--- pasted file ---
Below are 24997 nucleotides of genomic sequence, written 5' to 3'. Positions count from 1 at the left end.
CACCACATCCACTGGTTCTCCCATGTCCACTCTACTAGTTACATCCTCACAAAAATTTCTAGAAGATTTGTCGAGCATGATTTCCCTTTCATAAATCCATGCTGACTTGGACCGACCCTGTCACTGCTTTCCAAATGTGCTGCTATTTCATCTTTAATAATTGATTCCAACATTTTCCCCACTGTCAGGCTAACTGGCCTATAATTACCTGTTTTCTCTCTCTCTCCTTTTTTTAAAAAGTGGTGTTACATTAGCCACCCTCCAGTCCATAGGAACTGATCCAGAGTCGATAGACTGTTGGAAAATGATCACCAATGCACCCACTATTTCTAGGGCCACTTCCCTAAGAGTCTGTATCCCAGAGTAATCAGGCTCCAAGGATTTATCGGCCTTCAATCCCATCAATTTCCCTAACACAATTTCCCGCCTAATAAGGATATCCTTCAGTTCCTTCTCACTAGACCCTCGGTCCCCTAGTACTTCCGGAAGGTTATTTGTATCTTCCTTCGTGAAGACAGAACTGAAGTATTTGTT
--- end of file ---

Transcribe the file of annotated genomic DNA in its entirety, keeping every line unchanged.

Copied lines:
Below are 24997 nucleotides of genomic sequence, written 5' to 3'. Positions count from 1 at the left end.
CACCACATCCACTGGTTCTCCCATGTCCACTCTACTAGTTACATCCTCACAAAAATTTCTAGAAGATTTGTCGAGCATGATTTCCCTTTCATAAATCCATGCTGACTTGGACCGACCCTGTCACTGCTTTCCAAATGTGCTGCTATTTCATCTTTAATAATTGATTCCAACATTTTCCCCACTGTCAGGCTAACTGGCCTATAATTACCTGTTTTCTCTCTCTCTCCTTTTTTTAAAAAGTGGTGTTACATTAGCCACCCTCCAGTCCATAGGAACTGATCCAGAGTCGATAGACTGTTGGAAAATGATCACCAATGCACCCACTATTTCTAGGGCCACTTCCCTAAGAGTCTGTATCCCAGAGTAATCAGGCTCCAAGGATTTATCGGCCTTCAATCCCATCAATTTCCCTAACACAATTTCCCGCCTAATAAGGATATCCTTCAGTTCCTTCTCACTAGACCCTCGGTCCCCTAGTACTTCCGGAAGGTTATTTGTATCTTCCTTCGTGAAGACAGAACTGAAGTATTTGTT